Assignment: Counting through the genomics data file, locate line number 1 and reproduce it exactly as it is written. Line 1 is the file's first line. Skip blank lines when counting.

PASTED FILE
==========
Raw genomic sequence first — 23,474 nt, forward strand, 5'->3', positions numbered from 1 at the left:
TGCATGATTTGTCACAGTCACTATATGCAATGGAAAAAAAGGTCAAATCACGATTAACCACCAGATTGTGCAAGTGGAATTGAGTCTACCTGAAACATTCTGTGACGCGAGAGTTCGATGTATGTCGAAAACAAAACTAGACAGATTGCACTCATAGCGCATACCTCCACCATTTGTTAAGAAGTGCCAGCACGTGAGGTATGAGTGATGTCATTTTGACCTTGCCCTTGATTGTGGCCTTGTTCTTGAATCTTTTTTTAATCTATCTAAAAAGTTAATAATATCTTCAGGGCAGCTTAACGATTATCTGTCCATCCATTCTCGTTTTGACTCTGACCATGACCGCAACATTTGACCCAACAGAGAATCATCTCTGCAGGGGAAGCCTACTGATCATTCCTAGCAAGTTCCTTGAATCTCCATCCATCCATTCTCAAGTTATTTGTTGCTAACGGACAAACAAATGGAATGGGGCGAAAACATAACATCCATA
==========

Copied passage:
Raw genomic sequence first — 23,474 nt, forward strand, 5'->3', positions numbered from 1 at the left: